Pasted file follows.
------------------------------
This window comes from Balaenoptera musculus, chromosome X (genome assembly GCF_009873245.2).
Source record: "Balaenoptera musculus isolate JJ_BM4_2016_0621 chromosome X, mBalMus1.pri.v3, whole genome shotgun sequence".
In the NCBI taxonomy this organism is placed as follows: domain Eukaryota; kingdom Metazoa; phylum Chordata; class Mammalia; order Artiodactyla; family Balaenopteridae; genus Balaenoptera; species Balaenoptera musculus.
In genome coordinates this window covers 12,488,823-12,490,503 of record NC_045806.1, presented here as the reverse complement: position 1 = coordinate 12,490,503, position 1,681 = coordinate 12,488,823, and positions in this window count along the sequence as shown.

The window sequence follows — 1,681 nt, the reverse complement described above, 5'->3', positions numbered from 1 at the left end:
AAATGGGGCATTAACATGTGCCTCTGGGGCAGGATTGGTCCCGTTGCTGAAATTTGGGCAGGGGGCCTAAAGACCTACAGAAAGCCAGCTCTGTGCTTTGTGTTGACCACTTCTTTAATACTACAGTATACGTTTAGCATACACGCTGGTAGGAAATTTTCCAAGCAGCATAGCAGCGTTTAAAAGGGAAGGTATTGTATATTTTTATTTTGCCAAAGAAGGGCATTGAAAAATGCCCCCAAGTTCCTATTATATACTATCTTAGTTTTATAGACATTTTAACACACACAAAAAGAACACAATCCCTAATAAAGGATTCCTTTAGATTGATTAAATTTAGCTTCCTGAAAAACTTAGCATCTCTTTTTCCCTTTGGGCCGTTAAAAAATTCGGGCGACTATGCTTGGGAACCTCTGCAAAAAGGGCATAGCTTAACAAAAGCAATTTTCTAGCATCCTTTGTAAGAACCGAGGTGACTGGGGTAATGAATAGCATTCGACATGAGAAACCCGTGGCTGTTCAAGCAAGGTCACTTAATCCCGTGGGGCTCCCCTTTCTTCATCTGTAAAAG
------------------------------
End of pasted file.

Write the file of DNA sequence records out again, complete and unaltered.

This window comes from Balaenoptera musculus, chromosome X (genome assembly GCF_009873245.2).
Source record: "Balaenoptera musculus isolate JJ_BM4_2016_0621 chromosome X, mBalMus1.pri.v3, whole genome shotgun sequence".
In the NCBI taxonomy this organism is placed as follows: domain Eukaryota; kingdom Metazoa; phylum Chordata; class Mammalia; order Artiodactyla; family Balaenopteridae; genus Balaenoptera; species Balaenoptera musculus.
In genome coordinates this window covers 12,488,823-12,490,503 of record NC_045806.1, presented here as the reverse complement: position 1 = coordinate 12,490,503, position 1,681 = coordinate 12,488,823, and positions in this window count along the sequence as shown.

The window sequence follows — 1,681 nt, the reverse complement described above, 5'->3', positions numbered from 1 at the left end:
AAATGGGGCATTAACATGTGCCTCTGGGGCAGGATTGGTCCCGTTGCTGAAATTTGGGCAGGGGGCCTAAAGACCTACAGAAAGCCAGCTCTGTGCTTTGTGTTGACCACTTCTTTAATACTACAGTATACGTTTAGCATACACGCTGGTAGGAAATTTTCCAAGCAGCATAGCAGCGTTTAAAAGGGAAGGTATTGTATATTTTTATTTTGCCAAAGAAGGGCATTGAAAAATGCCCCCAAGTTCCTATTATATACTATCTTAGTTTTATAGACATTTTAACACACACAAAAAGAACACAATCCCTAATAAAGGATTCCTTTAGATTGATTAAATTTAGCTTCCTGAAAAACTTAGCATCTCTTTTTCCCTTTGGGCCGTTAAAAAATTCGGGCGACTATGCTTGGGAACCTCTGCAAAAAGGGCATAGCTTAACAAAAGCAATTTTCTAGCATCCTTTGTAAGAACCGAGGTGACTGGGGTAATGAATAGCATTCGACATGAGAAACCCGTGGCTGTTCAAGCAAGGTCACTTAATCCCGTGGGGCTCCCCTTTCTTCATCTGTAAAAG